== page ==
I think it could clean up the raw data considerably to consider the optimal positioning and alignment of the sensor on the bicycle.  Getting the device closer to the center of mass and center of rotation of the bicycle would reduce cross axis measurements in turns.  Getting the XYZ axes well aligned with the pitch, roll and yaw of the bicycle should likewise help.  Being closer to the center of mass would also reduce the noise picked up by the sensor during road bumps.

    Without having raw magnetometer data it is hard to comment on whether there appears to be a problem.  If you do more data capture I think the mag data would be more helpful in debug than the accelerometer.
  • @Matt

    Yes, where the “noise” has been the lagres the sensor has been placed on a alu frame. I still experience some issues when the bike has been in speed for some time, and I will try to collect some better data. The sensor is now being placed at the center of the bike and on tha mail frame. Let me see if this will work better.

  • By the way; Can the magnometer be disabled in the sensor fusion?
  • Yes, use IMUPlus mode.
  • Hi Eric and Matt

    I have placed the sensor the "correct" way, so the axis should fit. I still experience sharp decrease/increase in pitch angles, which are not true. 

    For this data, I been riding the bike for 2-3 minutes with normal speed (around 20kph). I noticed that the pitch was suddenly around 88 degrees where the pitch should be around 34 degrees. When bringing the bike to a stop, the pitch angle dropped to the correct pitch angle. I was riding a flat road going straight ahead when this happened. 

    During my entire ride I experienced this a couple of times, so it not just a one time error. 

    and a picture of the placement of the sensor on the bike (carbon frame!) here:
  • In your latest experiments, does this behavior consistently happen or is it random?
  • It seems random to me. It happend maybe 5-6 times during a ride of 1 hour (of what I noticed). However, it is consistent that the angle is corrected when bringing the bike to a stop.
  • One of my team members made a test today with the sensor. It seems that placing the sensor away from the bikes frame and other parts gives a better result (for example placed on the helmet). He drives an aluminium bike frame. When using the IMUplus mode the angles are much much more stable when the bike is moving.

    So, what could cause these fluctuations in pitch when the bike is moving - and why is pitch corrected when the bike stops?
  • edited November 2017

    Is there any chance you have a data set that shows the transition from correct pitch output to the incorrect output?  The last data set shows a nice transition from incorrect to correct output but not the other way.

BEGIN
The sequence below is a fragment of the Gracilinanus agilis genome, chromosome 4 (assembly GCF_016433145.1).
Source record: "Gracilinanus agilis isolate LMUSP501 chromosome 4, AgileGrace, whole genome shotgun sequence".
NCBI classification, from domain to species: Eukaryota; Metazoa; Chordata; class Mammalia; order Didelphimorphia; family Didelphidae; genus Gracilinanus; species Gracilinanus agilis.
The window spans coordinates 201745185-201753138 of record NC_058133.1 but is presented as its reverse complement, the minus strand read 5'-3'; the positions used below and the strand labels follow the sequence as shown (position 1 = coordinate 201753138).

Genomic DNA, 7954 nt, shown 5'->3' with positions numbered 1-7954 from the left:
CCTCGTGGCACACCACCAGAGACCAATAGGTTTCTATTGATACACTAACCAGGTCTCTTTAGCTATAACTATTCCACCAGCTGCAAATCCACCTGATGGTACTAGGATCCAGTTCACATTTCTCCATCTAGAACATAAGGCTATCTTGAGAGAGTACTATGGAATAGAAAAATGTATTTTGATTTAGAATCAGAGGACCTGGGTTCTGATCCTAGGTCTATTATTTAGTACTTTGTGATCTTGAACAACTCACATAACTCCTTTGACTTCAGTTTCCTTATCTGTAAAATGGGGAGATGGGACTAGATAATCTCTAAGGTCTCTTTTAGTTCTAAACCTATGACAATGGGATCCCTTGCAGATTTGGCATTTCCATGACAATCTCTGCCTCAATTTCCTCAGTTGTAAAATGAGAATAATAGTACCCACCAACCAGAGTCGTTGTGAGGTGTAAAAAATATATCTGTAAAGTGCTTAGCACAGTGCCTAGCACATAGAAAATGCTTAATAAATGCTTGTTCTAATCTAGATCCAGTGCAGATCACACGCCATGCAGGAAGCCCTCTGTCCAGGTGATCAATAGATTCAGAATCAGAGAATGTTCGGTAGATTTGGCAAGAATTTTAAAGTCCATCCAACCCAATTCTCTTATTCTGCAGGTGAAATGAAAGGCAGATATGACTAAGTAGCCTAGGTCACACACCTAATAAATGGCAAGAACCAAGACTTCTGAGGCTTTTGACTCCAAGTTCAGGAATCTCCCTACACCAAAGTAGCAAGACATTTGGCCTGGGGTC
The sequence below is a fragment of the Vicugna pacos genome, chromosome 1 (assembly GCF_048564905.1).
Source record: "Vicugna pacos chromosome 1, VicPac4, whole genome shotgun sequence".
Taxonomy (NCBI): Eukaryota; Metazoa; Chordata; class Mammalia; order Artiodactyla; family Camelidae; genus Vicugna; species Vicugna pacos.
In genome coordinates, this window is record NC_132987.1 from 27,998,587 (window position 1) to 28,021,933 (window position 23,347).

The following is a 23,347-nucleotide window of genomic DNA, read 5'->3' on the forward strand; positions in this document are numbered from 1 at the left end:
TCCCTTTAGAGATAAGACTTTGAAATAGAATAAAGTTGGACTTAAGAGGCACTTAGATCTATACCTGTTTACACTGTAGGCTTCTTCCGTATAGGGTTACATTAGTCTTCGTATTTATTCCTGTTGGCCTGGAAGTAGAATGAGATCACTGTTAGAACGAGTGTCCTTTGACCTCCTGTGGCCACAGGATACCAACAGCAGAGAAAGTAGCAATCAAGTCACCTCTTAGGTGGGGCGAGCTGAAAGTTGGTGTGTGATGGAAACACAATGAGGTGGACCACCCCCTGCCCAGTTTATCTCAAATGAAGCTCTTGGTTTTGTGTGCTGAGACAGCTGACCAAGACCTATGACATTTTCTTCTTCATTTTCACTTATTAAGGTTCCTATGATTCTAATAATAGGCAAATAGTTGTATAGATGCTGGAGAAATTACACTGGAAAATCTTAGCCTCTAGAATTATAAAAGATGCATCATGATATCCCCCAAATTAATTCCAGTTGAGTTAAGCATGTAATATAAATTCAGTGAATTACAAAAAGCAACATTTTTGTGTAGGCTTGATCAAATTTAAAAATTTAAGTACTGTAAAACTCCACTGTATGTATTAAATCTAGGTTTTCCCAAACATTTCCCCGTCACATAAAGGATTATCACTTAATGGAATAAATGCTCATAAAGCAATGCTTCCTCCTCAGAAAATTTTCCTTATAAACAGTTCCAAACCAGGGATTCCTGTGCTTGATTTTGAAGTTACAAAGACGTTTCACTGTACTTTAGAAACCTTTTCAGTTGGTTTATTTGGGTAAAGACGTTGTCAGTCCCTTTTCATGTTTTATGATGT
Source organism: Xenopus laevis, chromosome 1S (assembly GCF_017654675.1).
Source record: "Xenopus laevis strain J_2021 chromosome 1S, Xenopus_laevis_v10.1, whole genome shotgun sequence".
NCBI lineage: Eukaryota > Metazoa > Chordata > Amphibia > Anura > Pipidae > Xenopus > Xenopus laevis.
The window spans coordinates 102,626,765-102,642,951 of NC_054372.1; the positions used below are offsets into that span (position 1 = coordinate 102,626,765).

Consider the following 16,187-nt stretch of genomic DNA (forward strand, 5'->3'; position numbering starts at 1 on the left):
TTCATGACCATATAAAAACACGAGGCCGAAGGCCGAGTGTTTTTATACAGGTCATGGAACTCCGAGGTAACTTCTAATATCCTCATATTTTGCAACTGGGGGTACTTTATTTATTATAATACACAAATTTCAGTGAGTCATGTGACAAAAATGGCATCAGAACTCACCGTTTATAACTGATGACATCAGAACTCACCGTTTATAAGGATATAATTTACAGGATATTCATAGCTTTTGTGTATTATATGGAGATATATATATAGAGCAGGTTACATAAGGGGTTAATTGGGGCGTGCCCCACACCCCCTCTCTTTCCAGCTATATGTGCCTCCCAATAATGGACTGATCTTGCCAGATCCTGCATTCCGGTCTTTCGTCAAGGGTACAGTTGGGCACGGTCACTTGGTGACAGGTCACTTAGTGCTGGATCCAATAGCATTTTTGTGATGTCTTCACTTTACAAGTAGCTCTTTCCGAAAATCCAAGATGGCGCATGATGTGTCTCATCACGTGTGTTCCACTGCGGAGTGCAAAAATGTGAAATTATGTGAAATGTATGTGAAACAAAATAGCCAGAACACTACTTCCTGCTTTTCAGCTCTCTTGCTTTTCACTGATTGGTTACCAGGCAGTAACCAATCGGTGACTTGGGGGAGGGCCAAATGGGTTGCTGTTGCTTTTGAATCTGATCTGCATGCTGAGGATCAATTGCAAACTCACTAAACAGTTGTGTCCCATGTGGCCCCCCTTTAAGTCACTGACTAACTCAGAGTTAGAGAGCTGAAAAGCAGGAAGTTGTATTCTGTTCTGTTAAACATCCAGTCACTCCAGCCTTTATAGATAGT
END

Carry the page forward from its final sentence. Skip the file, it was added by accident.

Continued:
Of note in that dataset is that the magnetometer is stable the entire time compared to the accelerometer and gyro.  This suggests that noise in the accelerometer or gyroscope data may be the issue, not the magnetometer.

    Having the issue present on both aluminum and carbon suggests it is not related to metal in close proximity to the magnetometer.

    Do carbon frames absorb more vibration energy than aluminum (I know that steel frames do)?  This could suggest aluminum frame showing worse results is related to accel/gyroscope noise.

    Placing the sensor on the helmet would reduce motion noise (human bodies are great shock absorbers).  This is another indication towards motion noise.

    IMUplus being more stable than NDoF indicates acc/gyro noise may not be a problem, and that it is in fact the magnetometer.  Although, the modes may have different sensor settings, which could reduce noise in acc/gyro and improve the readings.

    The issue arising during straight line riding I think also suggests raw sensor noise.

    The correction occurring during a stop -- which has very low noise -- also supports the noise theory.

    Bicycle speed and bumpy ride relative to a typical use case indicates this as well.

    It seems to me that most indicators are pointing towards noise in the raw sensor data being an issue.  I would love to see the transition event from good to bad with mag data included to potentially definitively rule out mag problems.

    I will review the default sensor settings for IMUplus and NDoF to see if that could be contributing a noise reduction.  If we can narrow this down to motion data noise, we can provide further recommendations.
  • Hi Matt

    I will collect data for you from good to bad angles.

    We want to be able to read the bumps of a ride - this is the idea. So placing the sensor on the helmet/body is No option.

    When I do a simple complimentary filter with HP and LP filter for respectively gyro and acc, the angles seems much better that the sensor fusion. But I wil try to do this on a data set with angles going from good to bad and to good again.

    Thanks for analyzing this - this is a major concern for us.